For Immediate Release January 8, 2003 For more information, contact: Peter Gilmore or Stephen Tormey 412-471-8919; firstname.lastname@example.org; email@example.com
A national strike will be conducted against General Electric on Jan. 14 and 15, the United Electrical, Radio & Machine Workers of America (UE) announced today. The action is in response to the Company’s decision to impose substantially higher co-pays under its Health Care Preferred (HCP) medical plan effective January 1.
The UE strike, the first national strike action against GE since the 102-day strike of 1969-70, will involve approximately 5,000 GE workers in 16 different bargaining units in several states. The UE will be joined by the IUE/CWA, the only other union holding a national contract with GE.
The UE-GE Conference Board, comprising delegates from the union’s GE locals, unanimously called for strike action in a resolution passed at its meeting in December. The resolution stated that the co-pay increases constitute an “unprecedented mid-contract attack,’ and noted that GE’s action represents a transfer of about $30 million in annual medical costs to affected employees and pre-65 retirees by the Company. This comes at a time when GE is not only on track to report record earnings of over $15 billion in 2002, but is predicting double-digit profit increases for 2003 in 11 of its 13 major businesses.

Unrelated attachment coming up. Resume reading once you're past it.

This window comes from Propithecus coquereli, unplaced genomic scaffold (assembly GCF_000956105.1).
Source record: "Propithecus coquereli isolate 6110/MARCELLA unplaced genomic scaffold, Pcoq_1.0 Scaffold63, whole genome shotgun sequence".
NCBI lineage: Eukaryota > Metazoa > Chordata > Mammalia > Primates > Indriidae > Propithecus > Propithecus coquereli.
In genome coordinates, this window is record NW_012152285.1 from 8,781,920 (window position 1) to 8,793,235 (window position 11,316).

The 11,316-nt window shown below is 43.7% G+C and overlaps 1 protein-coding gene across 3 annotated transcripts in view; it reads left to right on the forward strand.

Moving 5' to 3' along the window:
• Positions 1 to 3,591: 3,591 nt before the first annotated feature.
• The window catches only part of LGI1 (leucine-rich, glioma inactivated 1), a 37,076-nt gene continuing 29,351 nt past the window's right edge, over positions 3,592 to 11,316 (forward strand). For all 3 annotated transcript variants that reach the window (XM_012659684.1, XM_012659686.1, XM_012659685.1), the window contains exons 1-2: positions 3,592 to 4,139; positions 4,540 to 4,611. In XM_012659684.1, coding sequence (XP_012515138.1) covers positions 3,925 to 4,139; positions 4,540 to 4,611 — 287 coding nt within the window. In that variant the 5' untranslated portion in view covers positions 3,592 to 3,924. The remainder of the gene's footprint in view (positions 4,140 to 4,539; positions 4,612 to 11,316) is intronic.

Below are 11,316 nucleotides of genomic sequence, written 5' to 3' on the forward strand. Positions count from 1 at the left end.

"The Union does not expect that the two-day strike will result in withdrawal of the co-pay increases by GE," said UE President John Hovis. "Rather, the strike is intended to demonstrate the membership’s opposition to GE’s cost shifting, to exact a price from GE for its action, and to mobilize resistance to GE’s stated intention to seek additional cost shifting in contract negotiations to be held later this year." The UE-GE National Contract expires on June 15.
The Conference Board resolution concludes as follows: "We do not take this step lightly, but we are convinced that it is a necessary one, not only in response to the HCP changes, but also in the longer run to help safeguard all of our medical insurance programs that we have worked so hard to establish and improve over many years."
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